Many people who have symptoms such as those described and a history of risk factors for AA still have difficulty in getting a diagnosis. As the condition is perceived to be rare, doctors often do not consider it a likely diagnosis. It is important that treatable conditions such as recurrent disc herniation are identified and treated and this can be achieved through the use of an MRI scan. High resolution scans may also be able to demonstrate AA, although in the early stages it might not be picked up. In any case, one must bear in mind that MRI scan results often fail to correspond accurately to the clinical picture. Heavy reliance on the need for a diagnosis is unadvisable, and often unnecessary, as management of symptoms is the only option, AA being incurable.
EMG (electromyogram) or NCV (nerve conduction velocity) tests may be performed to assess nerve damage. If there is loss of bladder control, urodynamic studies may be undertaken to fully assess the problem.
DIFFERENTIAL DIAGNOSIS: This refers to other similar diagnoses which may be relevant:
Ø Failed Back Surgery Syndrome: in fact, arachnoiditis probably accounts for over 10% of FBSS cases; FBSS is common, incidence varying from 25% to 40% of all spinal surgery cases. The commonest causes include: epidural fibrosis, recurrent disc herniation, spinal stenosis (narrowing of the spinal canal or the foramina (holes in the vertebrae) through which the nerve roots exit from the spinal cord. It is important that treatable causes such as reherniation of a disc, are identified and treated.
Ø Multiple Sclerosis: as mentioned above, it is quite common for arachnoiditis patients to be investigated for MS.
Ø CRPS: previously termed RSD: reflex sympathetic dystrophy, CRPS Type I refers to problems in one limb, often after trauma/surgery: pain, swelling and changes in skin colour and temperature, abnormal sweating: increased/decreased (bone density lost in later stages). CRPS Type II (previously causalgia) refers to more widespread problems, other than in the area affected by an injured nerve and resembles arachnoiditis. Continuous pain, allodynia (pain from non-painful stimulus such as light touch/clothing/temperature change) and/or hyperalgesia (heightened pain) can occur. (also: skin rashes, abnormal body temperature, tremors (shakes), tripping/falling.)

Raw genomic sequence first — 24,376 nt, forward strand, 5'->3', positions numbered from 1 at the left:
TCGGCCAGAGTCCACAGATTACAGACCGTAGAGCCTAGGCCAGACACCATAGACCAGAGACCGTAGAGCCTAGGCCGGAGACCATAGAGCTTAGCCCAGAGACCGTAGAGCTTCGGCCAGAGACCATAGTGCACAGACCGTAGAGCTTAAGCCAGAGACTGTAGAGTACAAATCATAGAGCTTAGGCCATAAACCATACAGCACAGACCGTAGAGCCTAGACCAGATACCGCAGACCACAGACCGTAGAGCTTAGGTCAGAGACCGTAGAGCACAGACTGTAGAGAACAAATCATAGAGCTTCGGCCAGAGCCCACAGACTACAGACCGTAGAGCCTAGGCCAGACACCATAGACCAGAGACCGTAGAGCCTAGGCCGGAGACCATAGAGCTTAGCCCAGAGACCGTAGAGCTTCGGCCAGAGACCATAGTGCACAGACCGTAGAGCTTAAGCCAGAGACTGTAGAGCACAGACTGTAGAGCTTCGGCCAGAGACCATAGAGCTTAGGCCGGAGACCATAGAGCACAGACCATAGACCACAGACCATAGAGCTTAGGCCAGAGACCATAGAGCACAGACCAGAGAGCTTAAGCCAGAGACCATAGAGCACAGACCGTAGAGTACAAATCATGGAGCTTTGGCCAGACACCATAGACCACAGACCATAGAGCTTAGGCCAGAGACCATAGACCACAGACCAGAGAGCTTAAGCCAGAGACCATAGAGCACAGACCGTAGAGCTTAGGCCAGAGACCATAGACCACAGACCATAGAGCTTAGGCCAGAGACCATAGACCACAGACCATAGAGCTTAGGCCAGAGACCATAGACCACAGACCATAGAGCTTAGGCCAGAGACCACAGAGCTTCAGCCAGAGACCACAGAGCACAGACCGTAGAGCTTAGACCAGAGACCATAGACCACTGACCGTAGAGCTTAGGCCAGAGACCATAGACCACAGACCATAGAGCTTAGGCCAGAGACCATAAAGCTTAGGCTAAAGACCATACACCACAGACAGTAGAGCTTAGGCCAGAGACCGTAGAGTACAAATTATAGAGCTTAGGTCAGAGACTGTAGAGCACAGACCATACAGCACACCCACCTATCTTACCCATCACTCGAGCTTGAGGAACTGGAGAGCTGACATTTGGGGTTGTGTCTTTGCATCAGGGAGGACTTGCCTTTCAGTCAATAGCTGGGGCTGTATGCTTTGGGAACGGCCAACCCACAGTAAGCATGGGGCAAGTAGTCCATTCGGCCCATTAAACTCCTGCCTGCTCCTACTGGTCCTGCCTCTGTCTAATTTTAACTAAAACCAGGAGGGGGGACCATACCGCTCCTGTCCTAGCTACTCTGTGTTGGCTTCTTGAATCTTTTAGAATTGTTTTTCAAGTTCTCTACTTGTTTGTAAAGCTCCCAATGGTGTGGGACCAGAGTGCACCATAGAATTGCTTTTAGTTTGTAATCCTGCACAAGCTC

Ø Cauda Equina Syndrome: acute CES is a surgical emergency; loss of bladder/bowel function, saddle anesthesia (loss of sensation or tingling in the buttocks and around the anus/vagina/genitals), leg weakness and severe pain in the lower back/limbs/genitals. CES is basically a descriptive term for a set of symptoms. It may arise when there is a severe compression in the cauda equina, (horse’s tail) at the lower end of the spinal cord (acute causes include large disc prolapse). A chronic equivalent to CES may arise in arachnoiditis.
MANAGEMENT:^ Top As explained above, AA is incurable, but there are a number of measures which may be helpful in managing symptoms.
Sadly, in a survey in 2000, I found that quite a high proportion of AA patients continue to experience very troublesome levels of pain as well as other symptoms including loss of function.
In part, this may be due to reluctance of medical personnel to prescribe medication in the long term, especially narcotic painkillers, which are perceived as carrying a high risk of addiction. In fact, narcotics used for pain relief (in comparison with recreational use) carry a very low risk of addiction in the generally accepted sense of the term. Whilst the body becomes accustomed to a certain level of medication and goes into withdrawal if the drug is abruptly discontinued, psychological dependence is uncommon. Behavior that may be regarded by medical and paramedical practitioners as addictive, may arise out of a desperate bid to find adequate pain relief. Often, doctors are willing to prescribe medication such as anxiolytics or hypnotics (treating anxiety or insomnia) such as Valium (diazepam) or related drugs: which are in fact, far more addictive than narcotics (morphine and related drugs) and carry a risk of tolerance (needing increasing doses) that far exceeds that of narcotics. Usually, what the patient really requires is an increased dose of painkiller to relieve their ‘anxiety’ or sleep disturbance. Families may also be wary of narcotic use, deeming it as inappropriate; the stigma is still very much in evidence.
Management of AA should revolve around a wholistic approach and may require a multidisciplinary team involvement. However, this should be overseen by one individual amongst the medical personnel (usually the primary doctor or GP) It is vital that the patient develops a working therapeutic alliance with his/her doctor(s).